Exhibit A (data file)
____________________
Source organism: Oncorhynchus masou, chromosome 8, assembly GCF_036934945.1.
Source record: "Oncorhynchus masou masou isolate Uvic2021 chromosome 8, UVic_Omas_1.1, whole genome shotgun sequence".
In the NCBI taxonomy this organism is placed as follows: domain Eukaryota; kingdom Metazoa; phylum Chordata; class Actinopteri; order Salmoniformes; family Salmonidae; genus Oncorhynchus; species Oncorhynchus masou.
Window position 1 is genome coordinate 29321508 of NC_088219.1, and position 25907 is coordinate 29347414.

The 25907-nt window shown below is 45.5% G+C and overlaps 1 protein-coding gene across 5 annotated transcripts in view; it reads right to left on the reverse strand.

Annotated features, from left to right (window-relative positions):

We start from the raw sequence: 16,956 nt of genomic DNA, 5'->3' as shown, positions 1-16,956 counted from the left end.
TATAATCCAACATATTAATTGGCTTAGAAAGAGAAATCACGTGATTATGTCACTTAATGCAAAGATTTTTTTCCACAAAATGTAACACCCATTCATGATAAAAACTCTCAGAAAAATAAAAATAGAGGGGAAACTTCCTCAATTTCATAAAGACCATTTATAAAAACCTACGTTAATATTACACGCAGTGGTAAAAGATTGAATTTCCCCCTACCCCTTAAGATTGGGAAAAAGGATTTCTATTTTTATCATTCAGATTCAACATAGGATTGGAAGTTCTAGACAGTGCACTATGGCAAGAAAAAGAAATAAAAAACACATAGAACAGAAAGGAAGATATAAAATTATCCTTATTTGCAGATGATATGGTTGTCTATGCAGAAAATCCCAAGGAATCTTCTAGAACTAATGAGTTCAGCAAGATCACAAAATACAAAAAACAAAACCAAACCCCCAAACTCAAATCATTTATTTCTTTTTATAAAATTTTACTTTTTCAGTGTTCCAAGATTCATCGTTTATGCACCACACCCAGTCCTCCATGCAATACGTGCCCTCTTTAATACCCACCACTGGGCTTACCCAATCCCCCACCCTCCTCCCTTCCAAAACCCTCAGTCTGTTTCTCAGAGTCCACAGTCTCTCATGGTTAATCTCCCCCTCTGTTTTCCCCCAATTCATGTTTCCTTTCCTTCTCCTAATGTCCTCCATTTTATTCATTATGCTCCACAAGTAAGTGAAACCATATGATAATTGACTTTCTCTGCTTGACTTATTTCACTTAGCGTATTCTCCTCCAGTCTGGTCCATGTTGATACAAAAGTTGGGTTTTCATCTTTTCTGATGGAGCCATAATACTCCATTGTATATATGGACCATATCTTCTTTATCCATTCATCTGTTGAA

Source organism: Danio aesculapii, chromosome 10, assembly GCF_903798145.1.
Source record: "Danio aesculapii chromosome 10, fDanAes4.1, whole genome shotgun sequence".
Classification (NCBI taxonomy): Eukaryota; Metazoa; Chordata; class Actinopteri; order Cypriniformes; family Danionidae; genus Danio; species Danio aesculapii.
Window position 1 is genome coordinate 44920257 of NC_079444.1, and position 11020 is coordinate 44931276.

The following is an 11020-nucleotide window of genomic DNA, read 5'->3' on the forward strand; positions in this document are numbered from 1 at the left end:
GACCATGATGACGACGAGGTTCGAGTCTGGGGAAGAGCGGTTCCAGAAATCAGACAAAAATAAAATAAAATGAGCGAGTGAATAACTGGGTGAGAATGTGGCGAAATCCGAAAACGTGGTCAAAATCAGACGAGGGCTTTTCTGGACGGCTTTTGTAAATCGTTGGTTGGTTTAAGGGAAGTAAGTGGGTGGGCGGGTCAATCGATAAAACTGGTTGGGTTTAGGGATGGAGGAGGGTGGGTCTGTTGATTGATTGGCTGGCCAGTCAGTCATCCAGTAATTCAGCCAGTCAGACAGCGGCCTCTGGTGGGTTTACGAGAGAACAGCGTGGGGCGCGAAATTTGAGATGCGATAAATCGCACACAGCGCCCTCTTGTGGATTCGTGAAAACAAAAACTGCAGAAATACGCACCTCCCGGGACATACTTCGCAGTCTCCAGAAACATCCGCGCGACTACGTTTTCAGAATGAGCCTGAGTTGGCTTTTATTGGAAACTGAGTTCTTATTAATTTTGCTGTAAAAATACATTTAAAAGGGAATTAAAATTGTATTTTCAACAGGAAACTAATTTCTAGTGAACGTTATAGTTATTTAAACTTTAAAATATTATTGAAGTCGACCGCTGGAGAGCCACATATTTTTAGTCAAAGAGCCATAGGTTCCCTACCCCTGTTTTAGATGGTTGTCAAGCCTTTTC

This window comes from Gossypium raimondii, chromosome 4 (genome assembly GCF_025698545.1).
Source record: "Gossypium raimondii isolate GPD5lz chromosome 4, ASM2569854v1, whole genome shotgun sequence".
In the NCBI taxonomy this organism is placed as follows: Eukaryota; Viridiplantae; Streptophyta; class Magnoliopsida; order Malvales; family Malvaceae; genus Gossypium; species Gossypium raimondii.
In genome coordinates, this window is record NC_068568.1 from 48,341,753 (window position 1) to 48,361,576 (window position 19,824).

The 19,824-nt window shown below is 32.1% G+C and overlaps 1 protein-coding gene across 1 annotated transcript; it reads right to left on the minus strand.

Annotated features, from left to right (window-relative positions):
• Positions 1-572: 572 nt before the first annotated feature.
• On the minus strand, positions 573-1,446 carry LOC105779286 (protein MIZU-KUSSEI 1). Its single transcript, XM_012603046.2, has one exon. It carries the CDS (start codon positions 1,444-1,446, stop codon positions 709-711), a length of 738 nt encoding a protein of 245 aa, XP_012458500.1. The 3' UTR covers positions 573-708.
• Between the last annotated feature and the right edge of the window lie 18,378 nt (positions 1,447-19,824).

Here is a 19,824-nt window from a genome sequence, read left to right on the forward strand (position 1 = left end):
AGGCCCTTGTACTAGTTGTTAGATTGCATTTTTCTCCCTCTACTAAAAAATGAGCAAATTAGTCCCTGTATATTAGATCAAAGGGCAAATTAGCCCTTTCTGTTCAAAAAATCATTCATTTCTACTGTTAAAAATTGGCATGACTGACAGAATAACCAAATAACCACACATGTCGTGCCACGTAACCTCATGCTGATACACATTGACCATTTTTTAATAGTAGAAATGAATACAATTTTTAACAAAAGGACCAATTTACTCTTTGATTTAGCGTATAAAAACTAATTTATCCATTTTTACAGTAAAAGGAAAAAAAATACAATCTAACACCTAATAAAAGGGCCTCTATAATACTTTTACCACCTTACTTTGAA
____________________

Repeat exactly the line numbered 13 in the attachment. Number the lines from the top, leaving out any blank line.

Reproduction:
The following is an 11020-nucleotide window of genomic DNA, read 5'->3' on the forward strand; positions in this document are numbered from 1 at the left end: